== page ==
Tag Archive for Rida Bazzi

In Memoriam Alexander Kaczmarczyk

Lebanon Philately reprint Wed Feb 18, 2009

Dear Friends,

It is with great sadness that I learned today of the passing away of
Alexander Kaczmarczyk after a long fight with illness.

Many in this group know him as the author of a book on the stamps of
Syria and Lebanon: “The Postal Issues of Syria, Lebanon and the
Alaouites 1919-1945″. He was also the foremost authority on the stamps
and postal history of the Arab Kingdom of Syria. His passing away is a
great loss to middle eastern philately.

I will always remember him as a great friend and a passionate collector
whose friendship and knowledge enriched the lives of those who knew him.

Rida Bazzi

Question about signed forged stamps

Lebanon Philately reprint Tue Oct 24, 2006

Good Morning,
Sometimes forged stamps like YT36a, 36, 37 are proposed with experts
signatures. How does it happen?
Regards

Hi Math,

Many possible ways :

a) sometimes we find some minor stamps with expert signatures and we
ask ourselves why it was important for the owner of the cheap stamps to get
them signed? The answer is: in some cases (when the owner is a forgerer)
with signed “cheap” stamps like YT121, YT115, or YT62 he can overprint them
and produce expensive forged stamps.

b) We have been informed lately (information to be confirmed) that
some forgerers have made experts sign expensive stamps normally and
innocently ;) . Once they got the signature they fabricate a rubber stamp
producing forged signatures.

c) Some forgerers bought the signing stamps from the descendants of
dead experts.

d) Some ignorant “experts” may sign forged stamps.

In my opinion it is very important not only to have signed stamps but ask
also for a certificate.

In one of the emails our friend Rida sent us an url showing the signatures
of some experts.

Regards from Paris

Elie

 

Cana Cross

Reprint from Lebanon Philately Fri Nov 26, 2004

The cross of the Cana series is printed twice. One of them is
the visible one and the other is invisible, but can be seen
under ultraviolet light. Forging that is hard as applying the
invisible cross requires specialized equipment that costs a
lot of money.

Rida

Quana-Cross Serie

Reprint from Lebanon Philately Mon Sep 27, 2004

There is an important feature for the Cana set that is not shared by other
rare/scarce lebanon material. It is a regular issue of stamps. It is not
a souvenir sheet and it is not an imperf or an error. If it becomes
accepted in all catalogues, anyone who wants completion of a basic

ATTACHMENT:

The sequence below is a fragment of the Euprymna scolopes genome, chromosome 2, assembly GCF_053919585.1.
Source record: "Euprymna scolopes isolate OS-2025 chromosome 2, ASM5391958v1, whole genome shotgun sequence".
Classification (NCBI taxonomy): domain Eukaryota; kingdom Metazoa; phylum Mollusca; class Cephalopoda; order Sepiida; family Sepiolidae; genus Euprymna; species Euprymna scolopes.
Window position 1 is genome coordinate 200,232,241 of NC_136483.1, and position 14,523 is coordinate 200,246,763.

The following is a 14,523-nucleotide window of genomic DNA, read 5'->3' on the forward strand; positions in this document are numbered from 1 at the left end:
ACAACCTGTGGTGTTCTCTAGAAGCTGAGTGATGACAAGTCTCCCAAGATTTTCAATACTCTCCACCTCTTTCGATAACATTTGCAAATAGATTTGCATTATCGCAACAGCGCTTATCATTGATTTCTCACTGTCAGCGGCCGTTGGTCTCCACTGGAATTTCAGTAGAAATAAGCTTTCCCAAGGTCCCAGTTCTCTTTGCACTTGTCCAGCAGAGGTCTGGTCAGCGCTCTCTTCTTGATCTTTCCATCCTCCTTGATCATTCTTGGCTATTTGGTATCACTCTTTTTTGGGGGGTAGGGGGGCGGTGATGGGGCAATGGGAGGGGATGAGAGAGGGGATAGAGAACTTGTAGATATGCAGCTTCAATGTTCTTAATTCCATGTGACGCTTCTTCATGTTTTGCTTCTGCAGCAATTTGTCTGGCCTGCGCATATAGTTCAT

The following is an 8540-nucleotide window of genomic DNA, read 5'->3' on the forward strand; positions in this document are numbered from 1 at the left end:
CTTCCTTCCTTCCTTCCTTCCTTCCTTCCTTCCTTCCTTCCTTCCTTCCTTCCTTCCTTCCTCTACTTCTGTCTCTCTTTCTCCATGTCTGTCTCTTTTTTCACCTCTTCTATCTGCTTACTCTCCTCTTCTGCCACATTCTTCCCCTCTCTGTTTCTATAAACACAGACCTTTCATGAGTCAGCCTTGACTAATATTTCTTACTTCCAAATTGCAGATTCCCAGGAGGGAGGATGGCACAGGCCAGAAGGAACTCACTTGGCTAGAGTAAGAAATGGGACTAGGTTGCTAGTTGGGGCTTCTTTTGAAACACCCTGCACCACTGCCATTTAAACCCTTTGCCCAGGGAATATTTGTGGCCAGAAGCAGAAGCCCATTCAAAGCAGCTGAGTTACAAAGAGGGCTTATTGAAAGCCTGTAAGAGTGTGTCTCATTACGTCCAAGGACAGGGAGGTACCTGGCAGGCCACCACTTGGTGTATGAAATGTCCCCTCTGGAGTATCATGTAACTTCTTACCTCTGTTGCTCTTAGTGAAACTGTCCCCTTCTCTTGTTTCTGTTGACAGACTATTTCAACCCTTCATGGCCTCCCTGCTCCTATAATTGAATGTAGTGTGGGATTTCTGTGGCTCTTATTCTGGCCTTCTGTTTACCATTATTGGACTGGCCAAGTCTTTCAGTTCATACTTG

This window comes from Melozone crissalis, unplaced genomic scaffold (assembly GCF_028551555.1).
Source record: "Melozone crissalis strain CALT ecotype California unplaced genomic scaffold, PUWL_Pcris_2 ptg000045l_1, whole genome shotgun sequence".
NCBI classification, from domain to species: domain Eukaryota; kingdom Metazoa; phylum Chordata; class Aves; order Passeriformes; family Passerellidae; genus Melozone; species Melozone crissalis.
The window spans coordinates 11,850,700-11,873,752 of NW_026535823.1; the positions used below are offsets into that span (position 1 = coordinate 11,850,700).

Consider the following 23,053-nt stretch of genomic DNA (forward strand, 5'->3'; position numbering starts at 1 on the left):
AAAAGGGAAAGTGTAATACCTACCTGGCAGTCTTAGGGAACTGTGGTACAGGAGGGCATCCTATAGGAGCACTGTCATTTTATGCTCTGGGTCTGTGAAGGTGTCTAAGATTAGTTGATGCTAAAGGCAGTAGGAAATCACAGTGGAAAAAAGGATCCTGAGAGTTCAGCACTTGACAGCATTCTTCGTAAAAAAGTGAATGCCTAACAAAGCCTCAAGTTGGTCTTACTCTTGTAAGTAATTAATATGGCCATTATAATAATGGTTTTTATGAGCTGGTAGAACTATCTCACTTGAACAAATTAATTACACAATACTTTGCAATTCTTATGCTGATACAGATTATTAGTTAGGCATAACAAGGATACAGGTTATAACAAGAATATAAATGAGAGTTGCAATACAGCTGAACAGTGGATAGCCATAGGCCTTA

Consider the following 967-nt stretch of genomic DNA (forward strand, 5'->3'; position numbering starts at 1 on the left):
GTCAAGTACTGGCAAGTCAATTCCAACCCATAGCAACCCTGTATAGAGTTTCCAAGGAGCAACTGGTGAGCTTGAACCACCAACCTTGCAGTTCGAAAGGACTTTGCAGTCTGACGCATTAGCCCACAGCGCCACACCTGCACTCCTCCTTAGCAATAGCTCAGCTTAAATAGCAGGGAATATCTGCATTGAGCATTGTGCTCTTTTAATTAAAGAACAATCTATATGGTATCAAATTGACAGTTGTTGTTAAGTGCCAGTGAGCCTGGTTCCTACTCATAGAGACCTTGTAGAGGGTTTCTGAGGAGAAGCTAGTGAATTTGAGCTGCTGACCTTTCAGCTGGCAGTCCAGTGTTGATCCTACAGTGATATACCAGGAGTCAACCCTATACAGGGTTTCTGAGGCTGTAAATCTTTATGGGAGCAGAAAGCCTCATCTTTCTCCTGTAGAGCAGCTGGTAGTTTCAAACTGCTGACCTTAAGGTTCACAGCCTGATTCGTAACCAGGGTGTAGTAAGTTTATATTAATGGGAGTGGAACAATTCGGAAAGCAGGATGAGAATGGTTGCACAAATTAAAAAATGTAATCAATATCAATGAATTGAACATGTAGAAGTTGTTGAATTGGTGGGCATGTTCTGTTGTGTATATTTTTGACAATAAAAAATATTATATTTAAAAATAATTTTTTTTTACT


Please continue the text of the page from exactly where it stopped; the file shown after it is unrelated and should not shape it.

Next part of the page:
Lebanon collection, would have to get it. This is not the case for souvenir
sheets
and errors. So my point is that it has a larger buyers base.

But as I pointed out there a few hundreds sets at least and there aren’t
that many collectors of Lebanon who are willing to pay a lot.

A set that is similar to Cana is the Grand Zero. In the 1950′s it was sold
for $100 (that is what an old time collector told me). It was really
scarce at that time. While it is still difficult to find (especially MNH),
its price is nowhere near Cana. The grand zero (50p) has a printing
of 50,000 and was heavily used: I have seen copies used from Ain Zhalta,
Beirut, and Karoun. The remaining ones cannot be that numerous.

Rida

Forgeries on Ebay. Buyers beware

Reprint from Lebanon Philately Fri Sep 24, 2004

I do not think it is really hard to define what a forgery is.
During the process of printing some errors are made. This can
include double or inverted overprints in addition to other more minor
errors such as missing letters, broken letters, displaced letters and the like.
Some of these reach the public through the post office (the inverted jenny
is an example of an error that reached the public). So, unintentional errors
occur even if they seem quite dramatic.

During the printing of the Lebanon overprint issues,
some errors were made on purpose by the printing press for the benefit
of collectors. A well known example of such errors from another collecting
is the misperf errors of king farouk. These were made for the king and are
currently collected and are sometimes expensive. So, this type of
errors was prepared using the original lates AND original inks at the
time of issue. Whether someone wants to collect such errors or not
is a personal choice.

A forgery is what has been prepared using modern materials.
For example, if someone has an original handstamp and uses
that to make a cover (the olympics on cover for example) using
modern ink, that is a forgery by any definition of the word.
Whether you want to buy it or not is up to you, but at least
you should always no what you are buying.

If someone makes a new overprint not using the original plates,